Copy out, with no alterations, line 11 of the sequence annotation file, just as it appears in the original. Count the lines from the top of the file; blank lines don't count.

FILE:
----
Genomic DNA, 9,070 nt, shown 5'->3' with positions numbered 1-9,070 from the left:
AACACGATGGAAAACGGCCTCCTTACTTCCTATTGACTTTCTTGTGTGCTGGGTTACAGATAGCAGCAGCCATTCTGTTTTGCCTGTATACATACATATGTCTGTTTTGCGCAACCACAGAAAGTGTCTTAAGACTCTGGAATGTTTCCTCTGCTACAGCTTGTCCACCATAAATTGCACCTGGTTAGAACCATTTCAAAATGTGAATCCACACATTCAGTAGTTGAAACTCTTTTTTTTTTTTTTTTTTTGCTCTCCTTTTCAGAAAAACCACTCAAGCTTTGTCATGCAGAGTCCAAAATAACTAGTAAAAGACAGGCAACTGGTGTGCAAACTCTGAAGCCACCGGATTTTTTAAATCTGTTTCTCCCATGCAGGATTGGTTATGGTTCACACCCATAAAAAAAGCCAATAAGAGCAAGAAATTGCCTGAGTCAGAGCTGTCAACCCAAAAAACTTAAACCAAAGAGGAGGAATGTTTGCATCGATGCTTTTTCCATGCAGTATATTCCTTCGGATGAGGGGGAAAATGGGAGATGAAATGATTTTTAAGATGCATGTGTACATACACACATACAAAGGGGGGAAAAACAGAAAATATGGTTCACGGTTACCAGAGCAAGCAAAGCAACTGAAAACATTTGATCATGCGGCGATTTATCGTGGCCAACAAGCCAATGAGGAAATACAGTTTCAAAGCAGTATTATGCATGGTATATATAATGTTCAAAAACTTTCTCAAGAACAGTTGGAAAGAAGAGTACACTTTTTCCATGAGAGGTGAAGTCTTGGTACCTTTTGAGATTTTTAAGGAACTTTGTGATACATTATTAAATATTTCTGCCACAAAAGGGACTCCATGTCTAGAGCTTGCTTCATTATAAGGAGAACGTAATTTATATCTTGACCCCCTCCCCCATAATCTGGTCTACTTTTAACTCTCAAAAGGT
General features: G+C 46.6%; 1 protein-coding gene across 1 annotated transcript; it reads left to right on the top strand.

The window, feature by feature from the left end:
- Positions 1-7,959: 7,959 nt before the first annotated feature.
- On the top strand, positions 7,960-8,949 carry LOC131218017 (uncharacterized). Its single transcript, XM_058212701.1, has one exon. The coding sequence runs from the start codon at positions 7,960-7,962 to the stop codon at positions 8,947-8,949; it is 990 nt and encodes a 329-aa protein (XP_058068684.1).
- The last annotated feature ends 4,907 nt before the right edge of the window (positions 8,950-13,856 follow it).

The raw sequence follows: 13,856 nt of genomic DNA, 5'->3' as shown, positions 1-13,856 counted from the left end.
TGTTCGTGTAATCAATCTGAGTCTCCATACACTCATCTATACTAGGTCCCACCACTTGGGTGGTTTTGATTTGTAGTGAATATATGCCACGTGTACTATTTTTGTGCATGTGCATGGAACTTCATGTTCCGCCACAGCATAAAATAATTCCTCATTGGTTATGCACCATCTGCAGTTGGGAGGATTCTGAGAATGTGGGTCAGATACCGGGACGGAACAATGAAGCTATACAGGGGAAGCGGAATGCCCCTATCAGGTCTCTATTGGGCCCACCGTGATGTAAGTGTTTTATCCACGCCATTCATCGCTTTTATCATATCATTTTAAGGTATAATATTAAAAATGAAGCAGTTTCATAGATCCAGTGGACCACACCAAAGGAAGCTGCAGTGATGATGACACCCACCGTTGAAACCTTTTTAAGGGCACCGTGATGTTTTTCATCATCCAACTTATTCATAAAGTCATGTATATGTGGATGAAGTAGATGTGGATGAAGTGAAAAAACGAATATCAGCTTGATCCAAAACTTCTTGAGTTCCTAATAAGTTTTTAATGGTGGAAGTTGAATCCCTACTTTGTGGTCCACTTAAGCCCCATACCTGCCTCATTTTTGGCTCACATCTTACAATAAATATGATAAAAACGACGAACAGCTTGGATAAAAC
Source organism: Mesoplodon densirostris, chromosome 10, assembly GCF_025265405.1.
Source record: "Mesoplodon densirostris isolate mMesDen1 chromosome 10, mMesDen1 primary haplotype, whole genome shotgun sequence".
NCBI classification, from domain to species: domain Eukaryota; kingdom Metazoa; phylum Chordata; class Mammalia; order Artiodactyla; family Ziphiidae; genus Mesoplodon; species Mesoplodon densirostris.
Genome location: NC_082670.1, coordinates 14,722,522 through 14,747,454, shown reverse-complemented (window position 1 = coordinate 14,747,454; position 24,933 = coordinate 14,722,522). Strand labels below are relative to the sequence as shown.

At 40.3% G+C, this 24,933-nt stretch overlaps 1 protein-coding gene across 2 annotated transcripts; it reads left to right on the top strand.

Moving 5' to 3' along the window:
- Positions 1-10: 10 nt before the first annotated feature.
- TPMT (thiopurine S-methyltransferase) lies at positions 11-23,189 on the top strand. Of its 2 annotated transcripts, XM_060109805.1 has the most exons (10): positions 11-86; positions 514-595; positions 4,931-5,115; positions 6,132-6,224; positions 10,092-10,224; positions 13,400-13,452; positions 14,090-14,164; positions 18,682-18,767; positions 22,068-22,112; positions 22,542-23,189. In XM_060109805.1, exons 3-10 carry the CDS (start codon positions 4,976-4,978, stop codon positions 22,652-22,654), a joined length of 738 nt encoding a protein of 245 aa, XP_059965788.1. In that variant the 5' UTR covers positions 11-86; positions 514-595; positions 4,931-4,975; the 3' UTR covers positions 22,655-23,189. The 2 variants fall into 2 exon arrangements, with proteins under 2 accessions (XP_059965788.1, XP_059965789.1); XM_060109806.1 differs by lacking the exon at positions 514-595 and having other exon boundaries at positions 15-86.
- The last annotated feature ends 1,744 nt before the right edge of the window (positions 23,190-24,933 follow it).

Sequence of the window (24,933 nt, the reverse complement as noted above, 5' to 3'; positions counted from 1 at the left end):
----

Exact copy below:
Source record: "Mesoplodon densirostris isolate mMesDen1 chromosome 10, mMesDen1 primary haplotype, whole genome shotgun sequence".